The example I like the example with T = 9 mod 11 and T = 2 mod 13 constraining you to T = 119 mod 143, where 119 is the target composite shows that the primes TELL something about the composite that you wish to factor, and there is information in there that can be exploited.

So if you have a target composite like an RSA public key, you can use primes to probe the damn thing, with a series of values taken modulo various primes and just pull the information out of it as to how to factor it.

And why would the mathematicians not know this?

I think they just don't think like problem solvers in other fields, and actually LIKE to believe more than prove and they aren't great experimenters from what I've seen.

In short, I think modern mathematicians are trained wrong.

And the way that is dramatically evident is that they put forward a system that is being used to protect your information and mine, as well as millions of people worldwide that can be explained to be flawed with only a tad bit of information theory.

How you train students can decide how well they think and that determines what they can discover.

A physics student could figure this out.

Math students might never have.

[A reply to someone who asked which was James' excuse for not testing you method on RSA-sized composites.]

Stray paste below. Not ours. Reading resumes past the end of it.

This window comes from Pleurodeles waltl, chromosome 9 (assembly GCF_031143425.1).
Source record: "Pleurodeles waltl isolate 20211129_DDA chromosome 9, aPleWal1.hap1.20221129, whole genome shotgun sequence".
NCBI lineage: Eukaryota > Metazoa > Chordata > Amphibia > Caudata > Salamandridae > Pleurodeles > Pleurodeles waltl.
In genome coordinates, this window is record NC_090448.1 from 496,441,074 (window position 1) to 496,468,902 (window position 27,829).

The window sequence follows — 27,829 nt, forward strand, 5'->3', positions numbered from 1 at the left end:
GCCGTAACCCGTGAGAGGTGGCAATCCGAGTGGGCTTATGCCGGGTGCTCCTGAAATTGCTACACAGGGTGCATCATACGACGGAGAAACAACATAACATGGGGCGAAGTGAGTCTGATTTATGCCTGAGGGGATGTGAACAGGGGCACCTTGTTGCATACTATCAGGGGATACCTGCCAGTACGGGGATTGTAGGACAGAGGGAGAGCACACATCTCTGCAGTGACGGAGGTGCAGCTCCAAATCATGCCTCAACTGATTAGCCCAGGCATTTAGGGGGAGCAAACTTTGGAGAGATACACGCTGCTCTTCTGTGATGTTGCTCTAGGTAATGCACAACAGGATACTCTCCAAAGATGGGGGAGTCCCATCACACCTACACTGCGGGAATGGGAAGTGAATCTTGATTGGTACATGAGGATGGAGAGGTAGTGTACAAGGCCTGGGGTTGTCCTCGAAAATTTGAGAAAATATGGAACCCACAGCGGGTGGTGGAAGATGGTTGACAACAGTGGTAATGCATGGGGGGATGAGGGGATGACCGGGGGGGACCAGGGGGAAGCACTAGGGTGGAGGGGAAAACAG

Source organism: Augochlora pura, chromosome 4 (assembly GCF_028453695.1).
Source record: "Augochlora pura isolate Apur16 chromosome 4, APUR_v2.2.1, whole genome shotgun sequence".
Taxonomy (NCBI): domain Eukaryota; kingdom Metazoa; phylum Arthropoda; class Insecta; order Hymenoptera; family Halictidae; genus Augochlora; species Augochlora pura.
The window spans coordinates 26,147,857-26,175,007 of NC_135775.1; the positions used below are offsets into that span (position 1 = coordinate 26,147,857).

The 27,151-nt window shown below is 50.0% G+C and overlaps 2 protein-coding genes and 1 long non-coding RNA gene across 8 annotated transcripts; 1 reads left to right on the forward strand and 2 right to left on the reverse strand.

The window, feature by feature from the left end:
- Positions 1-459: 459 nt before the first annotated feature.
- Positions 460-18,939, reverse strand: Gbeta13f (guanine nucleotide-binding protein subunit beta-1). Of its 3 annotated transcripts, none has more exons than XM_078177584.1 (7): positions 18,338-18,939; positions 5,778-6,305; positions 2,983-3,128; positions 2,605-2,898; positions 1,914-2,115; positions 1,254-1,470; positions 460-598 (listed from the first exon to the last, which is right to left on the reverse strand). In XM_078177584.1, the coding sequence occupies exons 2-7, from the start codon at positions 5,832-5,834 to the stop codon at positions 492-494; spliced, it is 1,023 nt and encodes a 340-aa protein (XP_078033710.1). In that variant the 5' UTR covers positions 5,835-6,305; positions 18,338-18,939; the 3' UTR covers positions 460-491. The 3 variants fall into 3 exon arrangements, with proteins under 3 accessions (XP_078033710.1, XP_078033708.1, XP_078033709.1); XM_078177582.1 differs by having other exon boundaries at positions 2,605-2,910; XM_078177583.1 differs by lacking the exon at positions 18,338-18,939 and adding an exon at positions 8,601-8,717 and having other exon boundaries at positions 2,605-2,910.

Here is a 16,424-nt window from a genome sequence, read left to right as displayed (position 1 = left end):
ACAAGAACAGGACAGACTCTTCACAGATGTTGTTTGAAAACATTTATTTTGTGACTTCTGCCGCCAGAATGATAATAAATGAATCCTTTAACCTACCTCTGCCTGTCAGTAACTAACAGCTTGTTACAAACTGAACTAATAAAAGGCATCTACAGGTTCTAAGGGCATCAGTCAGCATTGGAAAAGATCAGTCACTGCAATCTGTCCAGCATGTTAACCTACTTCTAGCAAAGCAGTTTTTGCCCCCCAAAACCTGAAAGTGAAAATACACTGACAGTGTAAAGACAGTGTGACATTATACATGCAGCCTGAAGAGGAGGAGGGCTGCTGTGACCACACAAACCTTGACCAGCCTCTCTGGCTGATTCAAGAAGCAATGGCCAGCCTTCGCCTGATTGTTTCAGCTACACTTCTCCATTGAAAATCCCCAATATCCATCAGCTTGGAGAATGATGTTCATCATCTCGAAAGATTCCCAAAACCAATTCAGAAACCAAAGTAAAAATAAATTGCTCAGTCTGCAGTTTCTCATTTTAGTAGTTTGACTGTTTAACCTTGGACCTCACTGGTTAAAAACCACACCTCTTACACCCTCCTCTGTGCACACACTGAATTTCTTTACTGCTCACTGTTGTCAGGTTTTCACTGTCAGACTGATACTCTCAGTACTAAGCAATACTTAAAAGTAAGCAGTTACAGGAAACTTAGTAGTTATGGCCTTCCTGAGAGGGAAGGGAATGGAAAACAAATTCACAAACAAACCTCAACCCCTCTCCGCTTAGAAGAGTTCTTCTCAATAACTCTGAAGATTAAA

Information theory is in the domain of physicists. So it is my hope that it is less easy for the math community to try and hide something really basic by using trivial taunts.

Physicists who just never pondered limiting solutions by using residues modulo multiple primes can now look at how easy it is with my T = 9 mod 11 and T = 2 mod 13 example, where T = 119, is the first positive integer that will work.

As you limit the target you limit its factors so information is wrapped up in there SOMEWHERE.

Now physicists can then say to themselves, it's the mathematicians area and walk away, but if the mathematicians DID screw up here, then a massive financial collapse created by the demise of this system grabs the physicists along with everyone else.

And they were warned, so it's not like later they can just say, oh, we didn't want to step over academic lines and shrug to themselves.

They will feel the kick in the gut of having the knowledge and not using it to save themselves, their loved ones or their countries just because of medieval academic conventions, when cross-discipline should rule the world.

If the math people screw up, the physics people should help them, not just throw up their hands and say, not my area.